De Quervain's tenosynovitis


 

What is De Quervain's tenosynovitis?


De Quervain's tenosynovitis
De Quervain's tenosynovitis

De Quervain's is an inflammation in the abductor policis longus and extensor policis brevis muscle tendon.

 

Why does it happen?



De Quervain's tenosynovitis and phone
De Quervain's tenosynovitis and phone


The two muscles mentioned above lengthens when we move our thumb inward, towards the palm. Tendons don't like being stretched, but we live in a era where phones and computers are widely used. Overtime, these two muscles become more vulnerable to damage because they are stretched and constantly put under friction by the retinaculum of our wrist.




Females, especially after birth are more prone to developing De Quervain's tenosynovitis because their body produces relaxin, which makes the ligaments in the wrist looser. Loosened ligaments will make the muscles around the wrist work harder, therefore more vulnerable to developing De Quervain's tenosynovitis.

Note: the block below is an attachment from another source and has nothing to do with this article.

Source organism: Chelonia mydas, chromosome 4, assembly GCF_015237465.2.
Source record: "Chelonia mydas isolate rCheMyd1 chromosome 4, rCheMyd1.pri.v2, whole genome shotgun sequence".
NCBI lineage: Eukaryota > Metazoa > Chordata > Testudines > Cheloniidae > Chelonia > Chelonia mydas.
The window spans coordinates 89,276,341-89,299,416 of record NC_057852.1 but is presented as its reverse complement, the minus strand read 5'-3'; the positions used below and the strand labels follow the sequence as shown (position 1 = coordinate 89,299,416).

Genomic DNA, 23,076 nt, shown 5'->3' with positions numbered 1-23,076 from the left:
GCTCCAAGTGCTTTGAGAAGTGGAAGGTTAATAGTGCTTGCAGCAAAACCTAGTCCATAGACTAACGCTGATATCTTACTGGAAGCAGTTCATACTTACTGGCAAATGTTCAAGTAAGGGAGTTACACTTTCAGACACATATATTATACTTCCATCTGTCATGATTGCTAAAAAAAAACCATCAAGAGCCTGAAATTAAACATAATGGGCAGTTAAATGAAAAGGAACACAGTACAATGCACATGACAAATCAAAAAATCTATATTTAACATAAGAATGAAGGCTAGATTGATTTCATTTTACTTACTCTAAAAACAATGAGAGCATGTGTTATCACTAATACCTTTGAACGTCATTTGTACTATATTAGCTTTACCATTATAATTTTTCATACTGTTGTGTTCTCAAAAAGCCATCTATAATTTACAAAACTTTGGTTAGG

How do we know if it is De Quervain's tenosynovitis?



For physical examination, therapists normally use the Finkelstein's test to confirm whether the patients have De Quervain's tenosynovitis.



For image investigation, patients may receive ultrasound imaging to confirm if there is an inflammation in the muscles mentioned above in the wrist.

 

How do we treat De Quervain's tenosynovitis?



wrist brace
wrist brace


Evidence suggests corticosteroid injection + brace for 4-6 weeks.


Evidence does not suggest stretching, because it may aggravate the condition.


You can also see a physician to release the opposing muscles and work through rehabilitation exercises on the hand.









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